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Low Flow Toilets

Toilets that use 1.6 gallons or less per flush (1.6 gpf), have been marketed in the United States since the early 1980's and are referred to as "low flow," "low flush," and "ultra low flush" toilets. Choosing one can be environmentally and economically sound since toilets use the most water in the house. According to the EPA, studies show low flow toilets save 23% to 46%, with a projection to save in excess of 7.6 billion gallons per day by 2020. The choice can also be legally sound since in most cases, new toilet installations are required to be 1.6 gpf or less. And if those reasons aren't enough, some communities even offer incentives for the replacement of older toilets with 1.6 gpf models.

There are three basic types of low flow toilets: gravity, pressure assisted, and vacuum assisted.

  • Gravity flush toilets work like standard toilets but release less water with every flush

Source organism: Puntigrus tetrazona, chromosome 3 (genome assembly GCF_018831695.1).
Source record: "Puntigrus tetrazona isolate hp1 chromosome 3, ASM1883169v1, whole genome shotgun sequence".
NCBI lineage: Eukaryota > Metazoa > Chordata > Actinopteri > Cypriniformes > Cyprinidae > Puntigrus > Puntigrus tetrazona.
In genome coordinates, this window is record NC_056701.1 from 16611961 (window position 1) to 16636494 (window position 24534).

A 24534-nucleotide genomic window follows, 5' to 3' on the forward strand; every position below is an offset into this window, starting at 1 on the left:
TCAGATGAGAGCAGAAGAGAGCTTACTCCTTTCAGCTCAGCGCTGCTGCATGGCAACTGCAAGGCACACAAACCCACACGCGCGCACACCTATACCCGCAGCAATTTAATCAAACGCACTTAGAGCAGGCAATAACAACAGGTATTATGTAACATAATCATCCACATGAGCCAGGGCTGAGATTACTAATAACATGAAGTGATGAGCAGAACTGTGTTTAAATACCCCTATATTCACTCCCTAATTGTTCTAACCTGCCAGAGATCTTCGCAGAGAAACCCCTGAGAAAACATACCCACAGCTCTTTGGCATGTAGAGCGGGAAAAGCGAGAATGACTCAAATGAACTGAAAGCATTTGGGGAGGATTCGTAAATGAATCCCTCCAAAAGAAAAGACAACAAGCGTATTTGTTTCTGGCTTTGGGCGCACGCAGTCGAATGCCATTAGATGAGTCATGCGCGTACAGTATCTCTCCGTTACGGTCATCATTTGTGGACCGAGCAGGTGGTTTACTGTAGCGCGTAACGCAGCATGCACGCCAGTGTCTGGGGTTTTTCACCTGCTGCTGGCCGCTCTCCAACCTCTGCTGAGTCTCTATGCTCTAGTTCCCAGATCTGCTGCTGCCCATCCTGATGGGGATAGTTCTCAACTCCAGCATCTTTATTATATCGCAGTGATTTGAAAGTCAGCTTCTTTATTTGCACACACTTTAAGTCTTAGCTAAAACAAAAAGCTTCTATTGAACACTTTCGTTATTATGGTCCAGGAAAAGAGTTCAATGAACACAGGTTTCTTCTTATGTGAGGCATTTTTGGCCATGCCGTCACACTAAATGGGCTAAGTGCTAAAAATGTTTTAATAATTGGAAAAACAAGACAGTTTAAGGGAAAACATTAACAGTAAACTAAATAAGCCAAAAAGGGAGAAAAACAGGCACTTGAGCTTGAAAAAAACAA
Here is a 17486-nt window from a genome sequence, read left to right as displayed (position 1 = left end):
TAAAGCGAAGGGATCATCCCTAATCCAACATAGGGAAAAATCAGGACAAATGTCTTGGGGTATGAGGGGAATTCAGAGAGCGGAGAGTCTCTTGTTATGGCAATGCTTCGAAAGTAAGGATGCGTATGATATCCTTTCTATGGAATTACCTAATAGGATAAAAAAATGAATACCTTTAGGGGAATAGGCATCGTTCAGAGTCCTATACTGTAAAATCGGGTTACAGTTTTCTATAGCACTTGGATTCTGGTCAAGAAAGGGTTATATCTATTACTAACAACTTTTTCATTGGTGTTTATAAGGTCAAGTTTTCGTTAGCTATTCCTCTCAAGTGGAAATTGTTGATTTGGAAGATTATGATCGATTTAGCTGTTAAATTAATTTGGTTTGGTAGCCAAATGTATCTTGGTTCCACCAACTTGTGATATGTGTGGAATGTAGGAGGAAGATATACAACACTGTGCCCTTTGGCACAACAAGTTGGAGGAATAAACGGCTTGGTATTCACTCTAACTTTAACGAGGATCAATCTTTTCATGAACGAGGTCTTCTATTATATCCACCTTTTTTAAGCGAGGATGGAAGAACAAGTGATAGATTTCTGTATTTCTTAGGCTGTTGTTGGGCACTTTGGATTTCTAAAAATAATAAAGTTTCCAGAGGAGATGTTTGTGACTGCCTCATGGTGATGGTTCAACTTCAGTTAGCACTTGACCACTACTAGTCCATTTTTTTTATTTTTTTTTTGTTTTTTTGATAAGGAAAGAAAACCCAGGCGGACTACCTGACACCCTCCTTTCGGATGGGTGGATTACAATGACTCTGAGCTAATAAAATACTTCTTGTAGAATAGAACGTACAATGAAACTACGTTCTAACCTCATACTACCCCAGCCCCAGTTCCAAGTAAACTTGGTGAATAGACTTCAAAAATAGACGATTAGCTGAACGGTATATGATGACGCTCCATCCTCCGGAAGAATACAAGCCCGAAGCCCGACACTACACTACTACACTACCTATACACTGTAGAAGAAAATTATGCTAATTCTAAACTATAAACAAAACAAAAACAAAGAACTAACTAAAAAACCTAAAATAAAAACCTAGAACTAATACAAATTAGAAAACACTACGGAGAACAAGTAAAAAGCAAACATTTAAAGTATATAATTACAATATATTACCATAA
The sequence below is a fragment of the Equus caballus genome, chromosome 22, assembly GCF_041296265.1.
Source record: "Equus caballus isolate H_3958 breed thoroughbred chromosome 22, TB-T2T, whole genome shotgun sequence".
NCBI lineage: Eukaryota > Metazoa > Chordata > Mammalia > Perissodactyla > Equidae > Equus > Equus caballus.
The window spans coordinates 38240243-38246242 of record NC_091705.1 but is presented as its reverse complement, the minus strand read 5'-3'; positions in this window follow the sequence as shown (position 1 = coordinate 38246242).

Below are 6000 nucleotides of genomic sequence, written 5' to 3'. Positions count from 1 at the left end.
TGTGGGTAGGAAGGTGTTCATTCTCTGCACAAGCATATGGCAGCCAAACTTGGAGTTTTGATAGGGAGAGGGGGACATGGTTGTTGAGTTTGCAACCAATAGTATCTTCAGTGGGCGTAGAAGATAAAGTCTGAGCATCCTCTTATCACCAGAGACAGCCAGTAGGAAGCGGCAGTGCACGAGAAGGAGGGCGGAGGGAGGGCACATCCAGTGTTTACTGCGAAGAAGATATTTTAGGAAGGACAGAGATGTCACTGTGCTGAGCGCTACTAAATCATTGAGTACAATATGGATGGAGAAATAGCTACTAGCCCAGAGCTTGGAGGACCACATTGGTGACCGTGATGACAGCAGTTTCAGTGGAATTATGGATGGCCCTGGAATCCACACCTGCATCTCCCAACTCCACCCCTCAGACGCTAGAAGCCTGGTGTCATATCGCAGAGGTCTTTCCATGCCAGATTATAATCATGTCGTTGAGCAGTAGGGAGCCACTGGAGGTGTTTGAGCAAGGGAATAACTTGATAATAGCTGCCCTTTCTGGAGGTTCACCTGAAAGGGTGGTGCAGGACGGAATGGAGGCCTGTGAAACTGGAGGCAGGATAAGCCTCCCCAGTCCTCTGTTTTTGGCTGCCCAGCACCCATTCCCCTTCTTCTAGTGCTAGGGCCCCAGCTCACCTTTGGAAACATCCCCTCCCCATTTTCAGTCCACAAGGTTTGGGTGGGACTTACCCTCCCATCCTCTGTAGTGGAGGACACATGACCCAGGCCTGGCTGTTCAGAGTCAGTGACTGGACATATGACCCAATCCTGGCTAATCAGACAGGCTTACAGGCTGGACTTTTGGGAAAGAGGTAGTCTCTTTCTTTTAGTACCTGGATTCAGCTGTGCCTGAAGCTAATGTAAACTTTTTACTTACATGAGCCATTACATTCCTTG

• Pressure assisted toilets use the water pressure in the line to compress air in a pressure tank which is released when the toilet is flushed. The downside of pressure assisted toilets is that they are noisy and more expensive
  • Vacuum assisted toilets are like those found on newer airplanes and trains. When a vacuum assisted toilet is flushed, a vacuum draws the waste and bowl rinse water into the drain. Like pressure assisted toilets, vacuum assisted toilets are also noisy and more expensive.

Although most people associated high water flow with better operation, generally speaking, low flush toilets are no more likely to clog or require a second flush than toilets using more water.

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